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Quicken 2001 Deluxe Win9X/NT4/2K review: Quicken 2001 Deluxe Win9X/NT4/2K

Quicken 2001 Deluxe Win9X/NT4/2K

Gregg Keizer

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2 min read

You're on Your Own
Quicken doesn't offer much help with setup; it asks you a few simple questions, such as marital status, to create a single account, then boots right into the program--fine for finance vets but not for neophytes who need step-by-step instructions. The Quicken home page, however, does offer advice and links to instructions for the most common next steps, such as creating a credit card account or setting up a paycheck so you can view your tax deductions.

7.0

Quicken 2001 Deluxe Win9X/NT4/2K

The Good

Integrates tightly with the first-rate TurboTax; scans check registers for bills you need to pay at regular intervals; includes powerful, flexible portfolio tracker; offers a Mac version.

The Bad

Long-range financial planner is clunky; no two-way sync to online portfolio; outdated interface doesn't offer enough assistance for beginners.

The Bottom Line

Quicken 2001's overwhelming interface and poor planning tools belie its age. Unless you're a serious investor or already happy with a previous version of Quicken, you'll want to consider switching to the easier Money.
Quicken is the granddaddy of personal finance software, and the new Deluxe 2001 edition is starting to show signs of age: its interface and long-range planning tools are particularly ragged (although better than last year's). Unless you're completely satisfied with an earlier edition of Quicken or you need its hefty investment-tracking tools, you'll be better off switching this year to the easier Microsoft Money. Quicken is the granddaddy of personal finance software, and the new Deluxe 2001 edition is starting to show signs of age: its interface and long-range planning tools are particularly ragged (although better than last year's). Unless you're completely satisfied with an earlier edition of Quicken or you need its hefty investment-tracking tools, you'll be better off switching this year to the easier Microsoft Money.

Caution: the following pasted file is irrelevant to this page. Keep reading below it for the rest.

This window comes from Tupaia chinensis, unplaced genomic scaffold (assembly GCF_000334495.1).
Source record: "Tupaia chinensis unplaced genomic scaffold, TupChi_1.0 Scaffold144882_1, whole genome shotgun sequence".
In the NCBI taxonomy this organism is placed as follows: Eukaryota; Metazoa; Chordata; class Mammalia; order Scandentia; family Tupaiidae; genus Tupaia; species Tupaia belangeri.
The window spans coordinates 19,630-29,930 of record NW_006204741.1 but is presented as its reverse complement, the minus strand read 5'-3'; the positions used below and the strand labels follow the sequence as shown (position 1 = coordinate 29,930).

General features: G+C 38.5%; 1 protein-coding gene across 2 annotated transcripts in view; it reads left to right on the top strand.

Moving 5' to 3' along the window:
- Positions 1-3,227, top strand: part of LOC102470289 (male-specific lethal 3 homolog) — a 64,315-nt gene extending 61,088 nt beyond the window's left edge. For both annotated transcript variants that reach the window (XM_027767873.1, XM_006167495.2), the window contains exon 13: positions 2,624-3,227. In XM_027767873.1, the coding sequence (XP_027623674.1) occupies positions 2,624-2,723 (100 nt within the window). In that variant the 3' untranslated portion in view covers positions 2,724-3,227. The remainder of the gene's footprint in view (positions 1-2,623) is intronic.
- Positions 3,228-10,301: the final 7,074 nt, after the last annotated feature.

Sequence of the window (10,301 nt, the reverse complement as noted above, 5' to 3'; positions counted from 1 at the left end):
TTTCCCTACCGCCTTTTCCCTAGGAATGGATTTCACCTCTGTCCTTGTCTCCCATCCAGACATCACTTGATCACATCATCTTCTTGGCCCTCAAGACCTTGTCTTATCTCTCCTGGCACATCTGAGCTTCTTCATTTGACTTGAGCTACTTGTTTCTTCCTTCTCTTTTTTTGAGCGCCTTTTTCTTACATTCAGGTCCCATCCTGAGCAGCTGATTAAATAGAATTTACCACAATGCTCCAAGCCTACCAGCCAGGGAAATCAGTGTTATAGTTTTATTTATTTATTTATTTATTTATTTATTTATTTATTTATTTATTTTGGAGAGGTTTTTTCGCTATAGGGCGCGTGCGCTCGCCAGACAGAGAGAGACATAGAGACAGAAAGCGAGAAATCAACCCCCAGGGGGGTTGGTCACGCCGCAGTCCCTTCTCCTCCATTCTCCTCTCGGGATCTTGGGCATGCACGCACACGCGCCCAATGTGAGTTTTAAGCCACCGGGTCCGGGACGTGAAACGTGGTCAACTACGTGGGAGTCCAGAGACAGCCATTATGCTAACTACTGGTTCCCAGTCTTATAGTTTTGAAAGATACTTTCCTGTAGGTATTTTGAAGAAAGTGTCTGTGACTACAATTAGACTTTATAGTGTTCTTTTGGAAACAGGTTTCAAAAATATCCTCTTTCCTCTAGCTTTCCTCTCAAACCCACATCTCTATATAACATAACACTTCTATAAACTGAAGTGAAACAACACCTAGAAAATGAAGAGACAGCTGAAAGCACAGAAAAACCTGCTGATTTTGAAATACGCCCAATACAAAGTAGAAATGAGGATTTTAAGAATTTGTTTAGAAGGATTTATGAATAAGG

Easier Interface
Overall, Quicken's interface is easier to operate than previous versions. The once-cluttered main pages of the program--particularly its banking, investing, and tax centers--look cleaner. A Money-like activity bar at the left, for instance, helps navigate to important chores, such as reconciling an account. Intuit has added global Back and Forward arrows so that you can step through the Quicken Web page and Quicken's program screens as you do in a browser with the same set of buttons. What's more, Quicken doesn't bombard you with as many ads as Money.

Still a Workhorse
Quicken handles the grunt work of daily finance management as well as ever (and as well as Money; there's really no difference between the two on the basics). Quicken now scans your account registers for repeating bill patterns and points out bills that you should schedule regularly. When we tried this tool, it spotted a score or more bills that Quicken could pay automatically. Nice.

Quicken's portfolio is more flexible and tracks more investment data than Money's. Notice the toolbar, too: it's been returned after a year's absence.

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